LORINC: Trump-proofing Canadian communities

Amidst the miasma of grief and bewilderment that engulfed the past week, I have found myself pondering the question: are we vulnerable, and if so, how?

Certainly, Conservative leadership hopeful Kellie Leitch thinks there’s political hay to be harvested with knuckle-headed ideas like a values test for new immigrants. More broadly, while the outcome of the presidential election is deeply rooted in the fraught history of U.S. race relations, there’s little doubt that the sort of venom Donald Trump has uncorked is highly contagious, and will serve to further legitimate nativist parties in countries like the United Kingdom, the Netherlands, France and Hungary.

In short, it’s clear that Canadians who reject this kind of politics must not be smug, especially not now.

But is it possible to think through what would be required for Canada, as a society, to inoculate itself from these forces? And what does that project look like?

First, it’s important to say that while Canadians tend to be more collectivist, the country is not now, and has never been, free of substantial and systemic racism. It still exists, and has succeeded in finding political and legal expression (Chinese head tax, “none is too many,” residential schools, racial profiling, etc.)

Yes, Justin Trudeau’s Liberals won last year’s election on a platform/stance that rejected the Harper government’s subtle and not-so-subtle appeals to anti-immigrant/anti-outsider sentiment. Our senior courts handed down rulings that pushed back against bigoted laws. But backsliding and revanchist politics is a real thing in our world, and there’s no reason to assume this country is immune.

I’m not in a position to offer any kind of informed analysis about why Americans voted the way they did, but a few high-level analytical details are worth mentioning. One is that while Trump did get plenty of support in the so-called fly-over states, many of the predominantly white voters who supported Trump live in middle class suburban or exurban areas with little ethnic or cultural diversity, but lots of gated communities. As The Globe and Mail’s Doug Saunders noted in his superb analysis of white radicalization, “people who live in mainly white areas that adjoin cities with greater diversity often show very high levels of support for people like Mr. Trump.”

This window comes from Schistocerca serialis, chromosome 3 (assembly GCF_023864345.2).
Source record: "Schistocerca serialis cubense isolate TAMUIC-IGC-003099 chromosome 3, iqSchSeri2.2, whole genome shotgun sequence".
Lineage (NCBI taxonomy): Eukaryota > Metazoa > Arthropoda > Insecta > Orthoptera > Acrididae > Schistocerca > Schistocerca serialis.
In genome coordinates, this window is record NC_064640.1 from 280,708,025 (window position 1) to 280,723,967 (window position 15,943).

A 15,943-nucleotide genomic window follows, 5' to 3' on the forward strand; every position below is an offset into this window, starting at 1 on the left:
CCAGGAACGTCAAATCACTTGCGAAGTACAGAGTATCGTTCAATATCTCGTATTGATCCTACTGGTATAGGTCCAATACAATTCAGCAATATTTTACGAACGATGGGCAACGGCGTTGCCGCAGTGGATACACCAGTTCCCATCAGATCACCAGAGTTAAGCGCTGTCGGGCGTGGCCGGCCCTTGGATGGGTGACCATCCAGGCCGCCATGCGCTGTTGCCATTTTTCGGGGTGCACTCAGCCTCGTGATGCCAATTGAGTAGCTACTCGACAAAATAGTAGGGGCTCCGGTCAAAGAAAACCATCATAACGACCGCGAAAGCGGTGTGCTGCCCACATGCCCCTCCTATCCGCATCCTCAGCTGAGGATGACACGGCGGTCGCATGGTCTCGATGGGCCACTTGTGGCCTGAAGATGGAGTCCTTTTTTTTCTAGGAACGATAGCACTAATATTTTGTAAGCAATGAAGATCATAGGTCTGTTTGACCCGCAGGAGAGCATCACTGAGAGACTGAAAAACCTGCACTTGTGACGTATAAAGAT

Surely, there can be no more fertile ground for the rhetoric of fear-mongering than a society whose citizens are hunkered down, either by choice or necessity, into their own isolated camps, with little or no meaningful interaction with people from other communities. It’s the disconnected, fearful society sociologist Robert Putman described 16 years ago in his ground-breaking study, Bowling Alone.

Conversely, and not surprisingly, neighbourhoods in larger U.S. cities have been getting not only more integrated, according to a new University of Wisconsin study, but also more inclined to support Democrats, especially when they have higher population densities, as this revealing New York Times graphic indicates.

There was a lot of talk about firewalls on election night, but the most effective ones that I can see are the dense, mixed urban neighbourhoods that make up most large metropolitan areas — places where people from vastly different backgrounds encounter one another in a range of social and professional contexts.